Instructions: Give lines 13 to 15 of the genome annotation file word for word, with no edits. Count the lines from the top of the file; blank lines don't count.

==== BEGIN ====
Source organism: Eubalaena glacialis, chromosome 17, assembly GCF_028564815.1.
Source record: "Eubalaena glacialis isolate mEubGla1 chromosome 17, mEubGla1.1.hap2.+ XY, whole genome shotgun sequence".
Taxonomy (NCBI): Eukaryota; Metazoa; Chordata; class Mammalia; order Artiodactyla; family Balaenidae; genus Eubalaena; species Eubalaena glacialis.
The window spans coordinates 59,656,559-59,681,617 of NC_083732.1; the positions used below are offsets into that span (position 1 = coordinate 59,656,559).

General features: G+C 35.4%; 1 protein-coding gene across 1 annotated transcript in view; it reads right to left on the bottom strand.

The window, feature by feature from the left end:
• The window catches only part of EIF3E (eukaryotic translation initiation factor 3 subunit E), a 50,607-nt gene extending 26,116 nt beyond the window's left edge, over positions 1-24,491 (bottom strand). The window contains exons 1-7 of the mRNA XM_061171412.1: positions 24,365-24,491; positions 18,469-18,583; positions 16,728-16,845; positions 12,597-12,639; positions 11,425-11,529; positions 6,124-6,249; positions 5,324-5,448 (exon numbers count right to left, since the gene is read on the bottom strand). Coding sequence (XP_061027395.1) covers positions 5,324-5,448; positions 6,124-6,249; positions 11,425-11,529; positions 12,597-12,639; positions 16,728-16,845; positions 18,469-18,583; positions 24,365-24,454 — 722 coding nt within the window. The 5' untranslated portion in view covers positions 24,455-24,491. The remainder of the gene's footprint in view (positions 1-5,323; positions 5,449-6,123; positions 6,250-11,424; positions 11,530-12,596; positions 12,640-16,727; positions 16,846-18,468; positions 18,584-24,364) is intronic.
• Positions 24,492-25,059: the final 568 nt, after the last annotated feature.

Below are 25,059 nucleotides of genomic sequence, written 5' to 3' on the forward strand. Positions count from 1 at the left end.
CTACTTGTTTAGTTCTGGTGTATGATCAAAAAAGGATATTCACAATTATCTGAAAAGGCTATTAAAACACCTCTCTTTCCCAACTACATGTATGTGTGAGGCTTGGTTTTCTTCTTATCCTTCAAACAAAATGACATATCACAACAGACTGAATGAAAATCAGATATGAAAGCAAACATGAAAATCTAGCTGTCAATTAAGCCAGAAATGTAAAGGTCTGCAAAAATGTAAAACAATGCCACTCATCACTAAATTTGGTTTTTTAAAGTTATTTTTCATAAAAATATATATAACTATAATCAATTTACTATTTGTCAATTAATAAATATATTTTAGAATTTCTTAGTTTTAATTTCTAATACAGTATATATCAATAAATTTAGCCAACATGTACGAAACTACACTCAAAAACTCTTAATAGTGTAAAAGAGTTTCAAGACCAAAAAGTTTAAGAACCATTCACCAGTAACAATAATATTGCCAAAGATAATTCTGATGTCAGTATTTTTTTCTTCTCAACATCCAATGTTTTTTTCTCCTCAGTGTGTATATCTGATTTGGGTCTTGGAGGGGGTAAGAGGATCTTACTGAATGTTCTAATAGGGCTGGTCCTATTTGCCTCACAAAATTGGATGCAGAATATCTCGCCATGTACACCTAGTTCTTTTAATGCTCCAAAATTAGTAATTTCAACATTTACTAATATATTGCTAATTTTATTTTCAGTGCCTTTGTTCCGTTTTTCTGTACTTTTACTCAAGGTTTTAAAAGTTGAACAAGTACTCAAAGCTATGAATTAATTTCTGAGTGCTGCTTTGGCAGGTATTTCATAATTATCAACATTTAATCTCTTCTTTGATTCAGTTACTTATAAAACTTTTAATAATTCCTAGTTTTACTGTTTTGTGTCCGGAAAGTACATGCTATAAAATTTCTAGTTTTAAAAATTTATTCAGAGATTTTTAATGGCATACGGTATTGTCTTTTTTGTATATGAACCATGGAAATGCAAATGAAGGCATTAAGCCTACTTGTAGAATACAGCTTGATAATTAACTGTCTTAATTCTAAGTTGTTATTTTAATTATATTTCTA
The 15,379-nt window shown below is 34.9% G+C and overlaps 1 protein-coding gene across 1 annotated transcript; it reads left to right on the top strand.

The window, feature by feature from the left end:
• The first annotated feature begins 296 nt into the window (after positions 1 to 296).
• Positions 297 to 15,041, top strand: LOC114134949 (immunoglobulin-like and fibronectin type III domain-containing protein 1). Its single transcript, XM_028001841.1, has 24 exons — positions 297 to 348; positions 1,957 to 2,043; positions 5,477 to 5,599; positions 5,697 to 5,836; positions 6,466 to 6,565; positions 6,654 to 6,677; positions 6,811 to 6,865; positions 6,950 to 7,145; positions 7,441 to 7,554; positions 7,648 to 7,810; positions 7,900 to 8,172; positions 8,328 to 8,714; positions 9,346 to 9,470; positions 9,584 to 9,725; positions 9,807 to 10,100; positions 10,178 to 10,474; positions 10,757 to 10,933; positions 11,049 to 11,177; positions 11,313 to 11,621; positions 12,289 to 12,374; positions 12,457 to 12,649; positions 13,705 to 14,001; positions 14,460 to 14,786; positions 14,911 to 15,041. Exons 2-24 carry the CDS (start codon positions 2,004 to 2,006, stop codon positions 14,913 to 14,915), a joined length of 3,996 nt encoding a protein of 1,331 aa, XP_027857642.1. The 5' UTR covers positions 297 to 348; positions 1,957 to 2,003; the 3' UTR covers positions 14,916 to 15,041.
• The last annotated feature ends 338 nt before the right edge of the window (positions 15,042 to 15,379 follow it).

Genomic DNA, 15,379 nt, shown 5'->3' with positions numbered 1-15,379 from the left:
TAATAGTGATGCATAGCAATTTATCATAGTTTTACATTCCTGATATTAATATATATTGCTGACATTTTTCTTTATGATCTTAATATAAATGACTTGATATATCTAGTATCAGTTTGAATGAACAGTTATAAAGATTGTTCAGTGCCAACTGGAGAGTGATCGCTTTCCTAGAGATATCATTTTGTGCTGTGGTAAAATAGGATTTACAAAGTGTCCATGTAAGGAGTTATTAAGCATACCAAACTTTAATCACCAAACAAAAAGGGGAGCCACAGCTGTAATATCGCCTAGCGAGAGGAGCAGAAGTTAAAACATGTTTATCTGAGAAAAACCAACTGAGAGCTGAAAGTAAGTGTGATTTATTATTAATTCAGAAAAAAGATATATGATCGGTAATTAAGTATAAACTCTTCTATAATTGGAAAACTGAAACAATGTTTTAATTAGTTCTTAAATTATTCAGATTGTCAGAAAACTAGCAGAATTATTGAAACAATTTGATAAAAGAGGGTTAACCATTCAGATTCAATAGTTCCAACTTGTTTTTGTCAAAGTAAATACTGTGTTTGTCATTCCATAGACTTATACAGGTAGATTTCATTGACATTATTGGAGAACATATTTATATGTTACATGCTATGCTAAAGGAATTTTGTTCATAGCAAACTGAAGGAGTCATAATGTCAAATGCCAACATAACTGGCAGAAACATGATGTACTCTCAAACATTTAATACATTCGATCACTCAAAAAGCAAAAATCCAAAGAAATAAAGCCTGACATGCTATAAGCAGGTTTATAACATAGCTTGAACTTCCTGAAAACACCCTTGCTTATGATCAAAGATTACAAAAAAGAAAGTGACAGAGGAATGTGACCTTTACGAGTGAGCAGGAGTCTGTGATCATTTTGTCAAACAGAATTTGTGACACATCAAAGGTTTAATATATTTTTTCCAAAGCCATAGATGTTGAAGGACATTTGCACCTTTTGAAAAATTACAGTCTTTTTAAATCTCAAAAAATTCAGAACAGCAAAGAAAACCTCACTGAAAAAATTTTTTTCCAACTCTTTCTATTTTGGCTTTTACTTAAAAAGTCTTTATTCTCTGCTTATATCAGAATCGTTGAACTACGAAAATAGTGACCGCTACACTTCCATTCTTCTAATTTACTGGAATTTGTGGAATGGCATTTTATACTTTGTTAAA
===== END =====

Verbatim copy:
• The first annotated feature begins 296 nt into the window (after positions 1 to 296).
• Positions 297 to 15,041, top strand: LOC114134949 (immunoglobulin-like and fibronectin type III domain-containing protein 1). Its single transcript, XM_028001841.1, has 24 exons — positions 297 to 348; positions 1,957 to 2,043; positions 5,477 to 5,599; positions 5,697 to 5,836; positions 6,466 to 6,565; positions 6,654 to 6,677; positions 6,811 to 6,865; positions 6,950 to 7,145; positions 7,441 to 7,554; positions 7,648 to 7,810; positions 7,900 to 8,172; positions 8,328 to 8,714; positions 9,346 to 9,470; positions 9,584 to 9,725; positions 9,807 to 10,100; positions 10,178 to 10,474; positions 10,757 to 10,933; positions 11,049 to 11,177; positions 11,313 to 11,621; positions 12,289 to 12,374; positions 12,457 to 12,649; positions 13,705 to 14,001; positions 14,460 to 14,786; positions 14,911 to 15,041. Exons 2-24 carry the CDS (start codon positions 2,004 to 2,006, stop codon positions 14,913 to 14,915), a joined length of 3,996 nt encoding a protein of 1,331 aa, XP_027857642.1. The 5' UTR covers positions 297 to 348; positions 1,957 to 2,003; the 3' UTR covers positions 14,916 to 15,041.
• The last annotated feature ends 338 nt before the right edge of the window (positions 15,042 to 15,379 follow it).